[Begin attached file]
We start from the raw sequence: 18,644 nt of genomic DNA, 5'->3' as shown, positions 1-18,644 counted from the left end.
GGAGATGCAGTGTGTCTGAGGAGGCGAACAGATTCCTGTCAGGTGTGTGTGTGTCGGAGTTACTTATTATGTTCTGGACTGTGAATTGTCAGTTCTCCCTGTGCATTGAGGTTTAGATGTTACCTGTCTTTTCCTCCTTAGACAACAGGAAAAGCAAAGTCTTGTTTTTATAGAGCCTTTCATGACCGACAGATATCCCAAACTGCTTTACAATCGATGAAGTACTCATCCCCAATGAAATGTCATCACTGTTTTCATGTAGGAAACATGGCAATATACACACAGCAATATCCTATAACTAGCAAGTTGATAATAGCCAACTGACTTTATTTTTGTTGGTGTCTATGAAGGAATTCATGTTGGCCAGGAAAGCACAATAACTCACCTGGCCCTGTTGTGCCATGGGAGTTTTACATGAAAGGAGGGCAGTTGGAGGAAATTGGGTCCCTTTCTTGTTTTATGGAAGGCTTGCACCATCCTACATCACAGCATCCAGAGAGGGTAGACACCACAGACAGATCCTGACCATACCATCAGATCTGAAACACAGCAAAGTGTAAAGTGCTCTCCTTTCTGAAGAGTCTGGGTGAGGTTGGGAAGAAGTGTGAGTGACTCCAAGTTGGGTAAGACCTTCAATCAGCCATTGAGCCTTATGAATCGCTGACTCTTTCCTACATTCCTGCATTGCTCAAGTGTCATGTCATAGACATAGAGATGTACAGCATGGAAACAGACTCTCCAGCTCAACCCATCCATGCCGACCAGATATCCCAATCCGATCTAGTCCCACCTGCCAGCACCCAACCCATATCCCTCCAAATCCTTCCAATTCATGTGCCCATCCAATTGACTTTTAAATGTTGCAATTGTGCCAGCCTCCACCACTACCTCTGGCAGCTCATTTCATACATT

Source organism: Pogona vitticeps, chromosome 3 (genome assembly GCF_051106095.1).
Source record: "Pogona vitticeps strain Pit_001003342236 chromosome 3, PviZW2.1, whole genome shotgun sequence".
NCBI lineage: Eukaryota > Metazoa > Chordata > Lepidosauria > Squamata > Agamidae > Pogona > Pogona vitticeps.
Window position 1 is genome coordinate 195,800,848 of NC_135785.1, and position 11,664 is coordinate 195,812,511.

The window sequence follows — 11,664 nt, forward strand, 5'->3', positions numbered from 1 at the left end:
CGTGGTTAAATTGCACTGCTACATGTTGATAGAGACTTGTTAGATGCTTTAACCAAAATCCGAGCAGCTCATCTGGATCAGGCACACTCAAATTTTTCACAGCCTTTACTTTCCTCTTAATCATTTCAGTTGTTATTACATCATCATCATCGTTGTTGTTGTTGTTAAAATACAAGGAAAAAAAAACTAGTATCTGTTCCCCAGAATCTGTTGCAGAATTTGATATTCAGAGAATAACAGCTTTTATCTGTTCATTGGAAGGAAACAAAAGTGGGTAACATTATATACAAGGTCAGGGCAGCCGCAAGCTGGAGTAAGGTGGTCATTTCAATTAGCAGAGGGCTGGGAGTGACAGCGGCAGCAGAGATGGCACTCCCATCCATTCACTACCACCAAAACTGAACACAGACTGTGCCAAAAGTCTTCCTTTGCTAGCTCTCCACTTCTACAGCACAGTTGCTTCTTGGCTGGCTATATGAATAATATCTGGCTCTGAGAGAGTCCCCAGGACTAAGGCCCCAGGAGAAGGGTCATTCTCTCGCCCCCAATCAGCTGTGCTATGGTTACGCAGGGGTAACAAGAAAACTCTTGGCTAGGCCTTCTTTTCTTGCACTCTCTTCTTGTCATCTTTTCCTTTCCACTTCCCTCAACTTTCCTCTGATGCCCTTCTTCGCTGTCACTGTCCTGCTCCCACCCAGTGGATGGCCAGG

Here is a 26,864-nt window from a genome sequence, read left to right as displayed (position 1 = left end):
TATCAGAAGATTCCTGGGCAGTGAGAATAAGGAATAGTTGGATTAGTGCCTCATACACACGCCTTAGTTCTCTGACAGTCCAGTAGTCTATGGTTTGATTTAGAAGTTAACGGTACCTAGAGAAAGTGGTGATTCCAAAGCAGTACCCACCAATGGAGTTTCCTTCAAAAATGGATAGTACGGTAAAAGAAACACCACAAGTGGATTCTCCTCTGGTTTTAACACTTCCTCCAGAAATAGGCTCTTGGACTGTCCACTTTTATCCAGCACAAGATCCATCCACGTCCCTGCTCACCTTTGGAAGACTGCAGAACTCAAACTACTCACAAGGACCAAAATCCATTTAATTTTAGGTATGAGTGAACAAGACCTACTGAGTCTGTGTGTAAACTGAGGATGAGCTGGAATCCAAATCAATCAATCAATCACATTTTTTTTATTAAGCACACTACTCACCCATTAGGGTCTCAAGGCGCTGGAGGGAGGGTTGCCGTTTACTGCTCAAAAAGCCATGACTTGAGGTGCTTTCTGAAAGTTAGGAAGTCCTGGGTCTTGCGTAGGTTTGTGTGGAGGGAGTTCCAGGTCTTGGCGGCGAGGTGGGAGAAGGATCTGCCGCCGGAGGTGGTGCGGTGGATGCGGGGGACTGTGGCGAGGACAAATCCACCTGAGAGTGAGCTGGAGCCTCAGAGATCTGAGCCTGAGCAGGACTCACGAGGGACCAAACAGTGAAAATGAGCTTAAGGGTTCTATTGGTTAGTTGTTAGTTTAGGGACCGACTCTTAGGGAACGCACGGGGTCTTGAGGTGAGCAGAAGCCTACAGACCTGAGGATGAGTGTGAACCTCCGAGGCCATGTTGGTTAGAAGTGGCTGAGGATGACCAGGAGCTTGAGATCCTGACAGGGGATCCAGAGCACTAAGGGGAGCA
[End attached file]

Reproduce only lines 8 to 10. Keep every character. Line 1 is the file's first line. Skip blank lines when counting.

CGTGGTTAAATTGCACTGCTACATGTTGATAGAGACTTGTTAGATGCTTTAACCAAAATCCGAGCAGCTCATCTGGATCAGGCACACTCAAATTTTTCACAGCCTTTACTTTCCTCTTAATCATTTCAGTTGTTATTACATCATCATCATCGTTGTTGTTGTTGTTAAAATACAAGGAAAAAAAAACTAGTATCTGTTCCCCAGAATCTGTTGCAGAATTTGATATTCAGAGAATAACAGCTTTTATCTGTTCATTGGAAGGAAACAAAAGTGGGTAACATTATATACAAGGTCAGGGCAGCCGCAAGCTGGAGTAAGGTGGTCATTTCAATTAGCAGAGGGCTGGGAGTGACAGCGGCAGCAGAGATGGCACTCCCATCCATTCACTACCACCAAAACTGAACACAGACTGTGCCAAAAGTCTTCCTTTGCTAGCTCTCCACTTCTACAGCACAGTTGCTTCTTGGCTGGCTATATGAATAATATCTGGCTCTGAGAGAGTCCCCAGGACTAAGGCCCCAGGAGAAGGGTCATTCTCTCGCCCCCAATCAGCTGTGCTATGGTTACGCAGGGGTAACAAGAAAACTCTTGGCTAGGCCTTCTTTTCTTGCACTCTCTTCTTGTCATCTTTTCCTTTCCACTTCCCTCAACTTTCCTCTGATGCCCTTCTTCGCTGTCACTGTCCTGCTCCCACCCAGTGGATGGCCAGG

Here is a 26,864-nt window from a genome sequence, read left to right as displayed (position 1 = left end):
TATCAGAAGATTCCTGGGCAGTGAGAATAAGGAATAGTTGGATTAGTGCCTCATACACACGCCTTAGTTCTCTGACAGTCCAGTAGTCTATGGTTTGATTTAGAAGTTAACGGTACCTAGAGAAAGTGGTGATTCCAAAGCAGTACCCACCAATGGAGTTTCCTTCAAAAATGGATAGTACGGTAAAAGAAACACCACAAGTGGATTCTCCTCTGGTTTTAACACTTCCTCCAGAAATAGGCTCTTGGACTGTCCACTTTTATCCAGCACAAGATCCATCCACGTCCCTGCTCACCTTTGGAAGACTGCAGAACTCAAACTACTCACAAGGACCAAAATCCATTTAATTTTAGGTATGAGTGAACAAGACCTACTGAGTCTGTGTGTAAACTGAGGATGAGCTGGAATCCAAATCAATCAATCAATCACATTTTTTTTATTAAGCACACTACTCACCCATTAGGGTCTCAAGGCGCTGGAGGGAGGGTTGCCGTTTACTGCTCAAAAAGCCATGACTTGAGGTGCTTTCTGAAAGTTAGGAAGTCCTGGGTCTTGCGTAGGTTTGTGTGGAGGGAGTTCCAGGTCTTGGCGGCGAGGTGGGAGAAGGATCTGCCGCCGGAGGTGGTGCGGTGGATGCGGGGGACTGTGGCGAGGACAAATCCACCTGAGAGTGAGCTGGAGCCTCAGAGATCTGAGCCTGAGCAGGACTCACGAGGGACCAAACAGTGAAAATGAGCTTAAGGGTTCTATTGGTTAGTTGTTAGTTTAGGGACCGACTCTTAGGGAACGCACGGGGTCTTGAGGTGAGCAGAAGCCTACAGACCTGAGGATGAGTGTGAACCTCCGAGGCCATGTTGGTTAGAAGTGGCTGAGGATGACCAGGAGCTTGAGATCCTGACAGGGGATCCAGAGCACTAAGGGGAGCA